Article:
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Hi, I'm Tom Woolf and I have been practicing public relations and offering marketing communications strategies for 20 years. And I'm still learning from people like you. Drop me a line!

  • 14Jun

    These days, social media has become a resource for sales and marketing; an essential tool in any marketing or media arsenal. Remember when, not so long ago, Facebook was banned from the workplace as a time waster? There are any number of companies that still block access to Facebook, LinkedIn, YouTube, Twitter, and other social media destinations because they don’t see these outlets as essential to employees’ jobs. They want them to stay productive, not chatting with friends online.

    digital-distractionAnd despite the many benefits that have been demonstrated about social media, they have a point. Todays’ work environment is incredibly disruptive. I hate to say it, but I am old enough to remember working in an office free of email and where the only disruption was an occasional phone call. I also recall those days as being much more productive, where I could focus on writing an article or editing a column without interruption. The age of instant communications has created a disruptive, multi-tasking approach to work, which is not the most productive.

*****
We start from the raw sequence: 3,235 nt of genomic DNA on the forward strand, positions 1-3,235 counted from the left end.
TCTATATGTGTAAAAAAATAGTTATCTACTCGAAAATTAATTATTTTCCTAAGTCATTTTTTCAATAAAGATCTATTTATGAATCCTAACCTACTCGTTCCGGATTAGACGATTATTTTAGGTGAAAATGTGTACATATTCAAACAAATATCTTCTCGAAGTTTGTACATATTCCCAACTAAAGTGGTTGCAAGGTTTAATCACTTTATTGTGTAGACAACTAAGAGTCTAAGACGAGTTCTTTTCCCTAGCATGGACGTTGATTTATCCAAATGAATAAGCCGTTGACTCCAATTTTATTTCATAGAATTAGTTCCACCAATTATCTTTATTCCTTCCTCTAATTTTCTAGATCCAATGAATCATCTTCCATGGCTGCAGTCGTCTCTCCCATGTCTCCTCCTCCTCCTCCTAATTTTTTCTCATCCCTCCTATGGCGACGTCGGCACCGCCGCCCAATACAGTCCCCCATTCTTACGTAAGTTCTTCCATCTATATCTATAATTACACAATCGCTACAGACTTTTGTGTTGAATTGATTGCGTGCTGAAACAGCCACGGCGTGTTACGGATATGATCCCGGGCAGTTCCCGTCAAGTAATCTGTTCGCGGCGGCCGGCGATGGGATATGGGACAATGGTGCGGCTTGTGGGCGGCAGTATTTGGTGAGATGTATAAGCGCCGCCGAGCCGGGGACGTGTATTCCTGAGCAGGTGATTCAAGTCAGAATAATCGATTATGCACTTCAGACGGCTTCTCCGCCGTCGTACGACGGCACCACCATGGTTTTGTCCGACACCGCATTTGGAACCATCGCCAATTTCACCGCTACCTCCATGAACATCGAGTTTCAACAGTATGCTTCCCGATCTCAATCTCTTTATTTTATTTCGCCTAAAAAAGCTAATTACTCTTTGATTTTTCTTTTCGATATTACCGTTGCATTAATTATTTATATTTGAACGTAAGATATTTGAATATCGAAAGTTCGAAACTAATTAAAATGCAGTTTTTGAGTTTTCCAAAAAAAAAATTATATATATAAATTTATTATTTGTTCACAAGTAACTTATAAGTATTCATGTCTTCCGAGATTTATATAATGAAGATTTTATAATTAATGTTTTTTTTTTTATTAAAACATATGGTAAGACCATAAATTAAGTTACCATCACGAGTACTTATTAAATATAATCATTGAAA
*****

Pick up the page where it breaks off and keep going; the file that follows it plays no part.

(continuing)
Not long ago I spotted an article on Mashable, “The 3 Pressing Questions Facing Social Media,” that talked about the disruptive nature of social media, and the fact it will only get worse.

    The conversation about social media in our society is shifting significantly. We’re no longer asking questions like, “Will people use social media?” or “Are sites like Facebook and Twitter simply trends that will soon lose steam?” After billions of tweets and 600 million people on Facebook, it’s settled: People want to share online. And with Facebook moving toward a $100 billion valuation, there is money to be made.

    The emerging conversation is not if we will be connected but is instead, “How can we effectively and productively connect?” Now that we can get constant updates on just about every aspect of our friends’ lives, how do we receive that which is relevant?

    I think the three questions are worth considering closely as we continue to forge ahead into the disruptive world of social media.